Paper No. 210-52
Presentation Time: 9:00 AM-6:30 PM
BIOMASS DETERMINATION OF FOREST ECOSYSTEMS
Healthy forest ecosystems are crucial in areas like species diversity, carbon storage and buffering damaging effects from extreme weather. The layers of canopy and shrub coverage helps solidify the surrounding soils as well as create food and shelter for dozens of species of animals and organisms. At the Singleton-Matthews Farm located in Westminster, MD, there are several forest plots in different stages of development. The purpose of this study was to collect, organize and compare data between the plots in order to develop the necessary steps leading to a healthier forest that will last for hundreds of years. Three forested areas were identified on the farm property. Using sub-plotting methods described by we estimated shrub coverage for each plot and took DBH measurements of a total 475 trees to determine the biomass of each area of land. Biomass was determined by using both the DBH measurements and shrub coverage percentage. While shrub coverage is important for sustaining a healthy forest, shrubs provide minimal amounts of biomass in comparison to the large tree populations.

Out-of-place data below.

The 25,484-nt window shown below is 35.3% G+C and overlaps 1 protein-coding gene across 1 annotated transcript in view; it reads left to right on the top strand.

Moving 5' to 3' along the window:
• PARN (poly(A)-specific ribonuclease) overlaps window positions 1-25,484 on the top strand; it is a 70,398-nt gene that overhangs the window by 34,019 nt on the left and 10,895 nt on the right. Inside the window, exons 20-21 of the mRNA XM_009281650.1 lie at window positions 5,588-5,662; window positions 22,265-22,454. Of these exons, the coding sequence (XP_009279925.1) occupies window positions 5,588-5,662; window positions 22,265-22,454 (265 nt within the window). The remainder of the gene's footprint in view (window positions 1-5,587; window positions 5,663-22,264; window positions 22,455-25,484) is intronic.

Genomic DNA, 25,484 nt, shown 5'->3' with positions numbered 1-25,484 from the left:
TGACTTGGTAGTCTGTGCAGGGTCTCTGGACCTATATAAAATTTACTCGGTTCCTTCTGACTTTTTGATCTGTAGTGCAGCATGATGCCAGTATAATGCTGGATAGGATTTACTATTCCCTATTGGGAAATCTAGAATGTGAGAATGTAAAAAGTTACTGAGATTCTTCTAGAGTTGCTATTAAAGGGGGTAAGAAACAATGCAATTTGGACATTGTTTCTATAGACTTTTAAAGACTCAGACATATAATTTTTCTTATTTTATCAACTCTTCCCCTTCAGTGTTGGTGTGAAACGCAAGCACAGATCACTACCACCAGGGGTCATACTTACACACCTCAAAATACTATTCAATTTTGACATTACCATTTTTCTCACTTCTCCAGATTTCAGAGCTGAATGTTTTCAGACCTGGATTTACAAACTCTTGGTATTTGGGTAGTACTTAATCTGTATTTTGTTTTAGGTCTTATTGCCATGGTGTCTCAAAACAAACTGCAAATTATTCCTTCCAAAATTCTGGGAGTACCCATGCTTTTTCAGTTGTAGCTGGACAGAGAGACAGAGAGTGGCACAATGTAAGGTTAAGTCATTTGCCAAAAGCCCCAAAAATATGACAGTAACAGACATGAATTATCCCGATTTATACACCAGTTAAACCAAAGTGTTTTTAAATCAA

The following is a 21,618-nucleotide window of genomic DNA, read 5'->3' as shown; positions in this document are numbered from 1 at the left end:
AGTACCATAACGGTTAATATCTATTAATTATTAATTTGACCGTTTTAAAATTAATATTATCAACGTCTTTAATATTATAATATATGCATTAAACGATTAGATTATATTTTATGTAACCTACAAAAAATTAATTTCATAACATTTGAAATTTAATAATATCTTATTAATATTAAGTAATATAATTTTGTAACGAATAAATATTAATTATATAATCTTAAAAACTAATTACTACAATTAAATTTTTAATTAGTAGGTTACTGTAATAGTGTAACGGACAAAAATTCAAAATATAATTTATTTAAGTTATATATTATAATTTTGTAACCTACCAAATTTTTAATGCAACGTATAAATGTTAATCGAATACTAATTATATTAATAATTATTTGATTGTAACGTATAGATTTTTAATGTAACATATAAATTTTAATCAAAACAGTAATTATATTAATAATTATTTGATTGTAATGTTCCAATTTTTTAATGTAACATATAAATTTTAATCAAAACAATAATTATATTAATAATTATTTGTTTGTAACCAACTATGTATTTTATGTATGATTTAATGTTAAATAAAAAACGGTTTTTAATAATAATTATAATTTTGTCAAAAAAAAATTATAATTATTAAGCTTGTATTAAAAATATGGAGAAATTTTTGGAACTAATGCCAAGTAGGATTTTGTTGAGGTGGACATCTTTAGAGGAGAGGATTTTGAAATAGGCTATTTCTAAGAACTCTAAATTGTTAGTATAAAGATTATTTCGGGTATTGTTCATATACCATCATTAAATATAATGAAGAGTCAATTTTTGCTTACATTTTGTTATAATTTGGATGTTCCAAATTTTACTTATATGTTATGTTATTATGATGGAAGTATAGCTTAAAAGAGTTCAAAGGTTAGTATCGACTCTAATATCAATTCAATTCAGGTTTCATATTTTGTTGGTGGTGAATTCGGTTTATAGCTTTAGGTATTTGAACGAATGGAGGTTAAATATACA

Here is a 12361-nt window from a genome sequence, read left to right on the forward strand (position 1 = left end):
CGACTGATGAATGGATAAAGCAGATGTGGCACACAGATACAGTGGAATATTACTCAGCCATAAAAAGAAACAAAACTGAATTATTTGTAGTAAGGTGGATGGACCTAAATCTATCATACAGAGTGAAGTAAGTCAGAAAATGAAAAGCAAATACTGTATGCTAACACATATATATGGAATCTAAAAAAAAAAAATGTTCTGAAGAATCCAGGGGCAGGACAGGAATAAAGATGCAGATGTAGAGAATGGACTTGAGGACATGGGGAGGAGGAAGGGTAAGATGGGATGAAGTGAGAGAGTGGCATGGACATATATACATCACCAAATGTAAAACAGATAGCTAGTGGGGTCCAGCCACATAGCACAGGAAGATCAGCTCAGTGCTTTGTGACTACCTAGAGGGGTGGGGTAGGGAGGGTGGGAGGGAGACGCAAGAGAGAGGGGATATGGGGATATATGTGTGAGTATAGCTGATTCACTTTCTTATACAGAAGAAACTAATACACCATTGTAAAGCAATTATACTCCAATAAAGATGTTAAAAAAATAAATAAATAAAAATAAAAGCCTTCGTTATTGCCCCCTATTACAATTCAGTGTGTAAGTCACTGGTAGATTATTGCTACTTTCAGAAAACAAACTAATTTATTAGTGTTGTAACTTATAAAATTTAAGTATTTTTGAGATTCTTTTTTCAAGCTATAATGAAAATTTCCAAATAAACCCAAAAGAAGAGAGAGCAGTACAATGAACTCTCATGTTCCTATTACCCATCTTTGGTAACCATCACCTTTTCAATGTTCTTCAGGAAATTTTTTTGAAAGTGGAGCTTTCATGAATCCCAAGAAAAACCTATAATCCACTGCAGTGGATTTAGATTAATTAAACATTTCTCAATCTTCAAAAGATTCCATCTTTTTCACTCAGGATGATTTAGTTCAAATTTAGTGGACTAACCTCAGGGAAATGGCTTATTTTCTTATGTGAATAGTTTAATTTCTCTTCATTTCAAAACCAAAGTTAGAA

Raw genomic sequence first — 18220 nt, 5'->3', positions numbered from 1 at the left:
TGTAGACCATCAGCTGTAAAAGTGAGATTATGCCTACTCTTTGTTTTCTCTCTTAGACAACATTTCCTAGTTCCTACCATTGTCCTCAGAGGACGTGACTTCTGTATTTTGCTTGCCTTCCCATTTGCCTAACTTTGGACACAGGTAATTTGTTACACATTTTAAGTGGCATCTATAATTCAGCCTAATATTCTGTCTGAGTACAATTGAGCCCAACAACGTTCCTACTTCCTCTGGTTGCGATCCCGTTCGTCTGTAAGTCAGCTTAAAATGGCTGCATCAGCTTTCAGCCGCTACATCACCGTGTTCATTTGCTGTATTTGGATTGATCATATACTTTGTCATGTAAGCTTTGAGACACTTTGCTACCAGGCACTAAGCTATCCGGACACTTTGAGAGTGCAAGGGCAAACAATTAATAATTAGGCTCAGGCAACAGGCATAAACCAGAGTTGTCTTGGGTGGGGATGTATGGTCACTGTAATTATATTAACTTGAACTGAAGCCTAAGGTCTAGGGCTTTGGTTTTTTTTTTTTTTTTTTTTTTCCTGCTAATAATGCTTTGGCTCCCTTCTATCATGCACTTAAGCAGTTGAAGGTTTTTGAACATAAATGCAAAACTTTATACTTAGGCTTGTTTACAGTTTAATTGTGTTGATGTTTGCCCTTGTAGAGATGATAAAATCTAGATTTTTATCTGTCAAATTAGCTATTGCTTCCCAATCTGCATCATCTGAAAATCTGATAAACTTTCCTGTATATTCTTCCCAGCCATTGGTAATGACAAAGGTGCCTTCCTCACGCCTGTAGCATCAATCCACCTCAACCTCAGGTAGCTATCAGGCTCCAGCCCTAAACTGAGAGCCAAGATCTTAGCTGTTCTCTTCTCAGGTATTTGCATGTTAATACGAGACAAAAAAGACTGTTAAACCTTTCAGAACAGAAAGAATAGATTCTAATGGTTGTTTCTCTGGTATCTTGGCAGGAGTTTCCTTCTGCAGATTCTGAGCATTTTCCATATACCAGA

There were distinct differences in biomass between the three plots, which can be directly correlated to how much carbon a forest can store. The first two plots, which were located on a valley floor divided by a small stream, yielded a biomass of just over 1,000,000kg in each section. The third plot, located on a slope with a more highly developed forest, based on visual analysis, yielded a biomass of just under 3,000,000kg. This jump in calculated biomass provides evidence on how crucial an older, developed and healthier forest is for carbon storage.